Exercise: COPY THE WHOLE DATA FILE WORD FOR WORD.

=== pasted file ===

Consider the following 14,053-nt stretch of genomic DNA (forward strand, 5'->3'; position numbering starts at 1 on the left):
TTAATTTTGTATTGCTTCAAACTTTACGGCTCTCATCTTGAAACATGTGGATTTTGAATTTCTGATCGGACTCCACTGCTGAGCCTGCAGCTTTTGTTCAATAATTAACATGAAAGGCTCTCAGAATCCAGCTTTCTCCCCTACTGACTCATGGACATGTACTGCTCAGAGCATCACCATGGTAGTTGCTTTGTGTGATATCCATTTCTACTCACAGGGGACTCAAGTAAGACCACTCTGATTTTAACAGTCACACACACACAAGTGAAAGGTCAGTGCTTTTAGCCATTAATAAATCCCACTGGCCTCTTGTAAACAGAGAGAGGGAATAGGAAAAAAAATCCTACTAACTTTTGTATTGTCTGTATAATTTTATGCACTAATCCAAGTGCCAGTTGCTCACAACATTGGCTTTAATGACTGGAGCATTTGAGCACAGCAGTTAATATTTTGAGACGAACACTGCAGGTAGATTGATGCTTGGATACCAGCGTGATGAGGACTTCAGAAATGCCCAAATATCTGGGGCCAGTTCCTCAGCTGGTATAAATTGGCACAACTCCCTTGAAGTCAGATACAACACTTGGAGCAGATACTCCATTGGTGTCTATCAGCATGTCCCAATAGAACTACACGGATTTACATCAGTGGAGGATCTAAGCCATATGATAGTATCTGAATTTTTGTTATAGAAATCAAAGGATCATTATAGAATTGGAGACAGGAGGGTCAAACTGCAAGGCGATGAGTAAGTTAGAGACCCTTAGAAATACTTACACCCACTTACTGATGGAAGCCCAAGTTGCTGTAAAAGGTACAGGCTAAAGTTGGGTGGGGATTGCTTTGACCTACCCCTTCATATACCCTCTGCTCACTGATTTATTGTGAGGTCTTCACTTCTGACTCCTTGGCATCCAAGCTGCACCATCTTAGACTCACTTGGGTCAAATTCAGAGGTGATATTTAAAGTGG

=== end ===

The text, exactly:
Consider the following 14,053-nt stretch of genomic DNA (forward strand, 5'->3'; position numbering starts at 1 on the left):
TTAATTTTGTATTGCTTCAAACTTTACGGCTCTCATCTTGAAACATGTGGATTTTGAATTTCTGATCGGACTCCACTGCTGAGCCTGCAGCTTTTGTTCAATAATTAACATGAAAGGCTCTCAGAATCCAGCTTTCTCCCCTACTGACTCATGGACATGTACTGCTCAGAGCATCACCATGGTAGTTGCTTTGTGTGATATCCATTTCTACTCACAGGGGACTCAAGTAAGACCACTCTGATTTTAACAGTCACACACACACAAGTGAAAGGTCAGTGCTTTTAGCCATTAATAAATCCCACTGGCCTCTTGTAAACAGAGAGAGGGAATAGGAAAAAAAATCCTACTAACTTTTGTATTGTCTGTATAATTTTATGCACTAATCCAAGTGCCAGTTGCTCACAACATTGGCTTTAATGACTGGAGCATTTGAGCACAGCAGTTAATATTTTGAGACGAACACTGCAGGTAGATTGATGCTTGGATACCAGCGTGATGAGGACTTCAGAAATGCCCAAATATCTGGGGCCAGTTCCTCAGCTGGTATAAATTGGCACAACTCCCTTGAAGTCAGATACAACACTTGGAGCAGATACTCCATTGGTGTCTATCAGCATGTCCCAATAGAACTACACGGATTTACATCAGTGGAGGATCTAAGCCATATGATAGTATCTGAATTTTTGTTATAGAAATCAAAGGATCATTATAGAATTGGAGACAGGAGGGTCAAACTGCAAGGCGATGAGTAAGTTAGAGACCCTTAGAAATACTTACACCCACTTACTGATGGAAGCCCAAGTTGCTGTAAAAGGTACAGGCTAAAGTTGGGTGGGGATTGCTTTGACCTACCCCTTCATATACCCTCTGCTCACTGATTTATTGTGAGGTCTTCACTTCTGACTCCTTGGCATCCAAGCTGCACCATCTTAGACTCACTTGGGTCAAATTCAGAGGTGATATTTAAAGTGG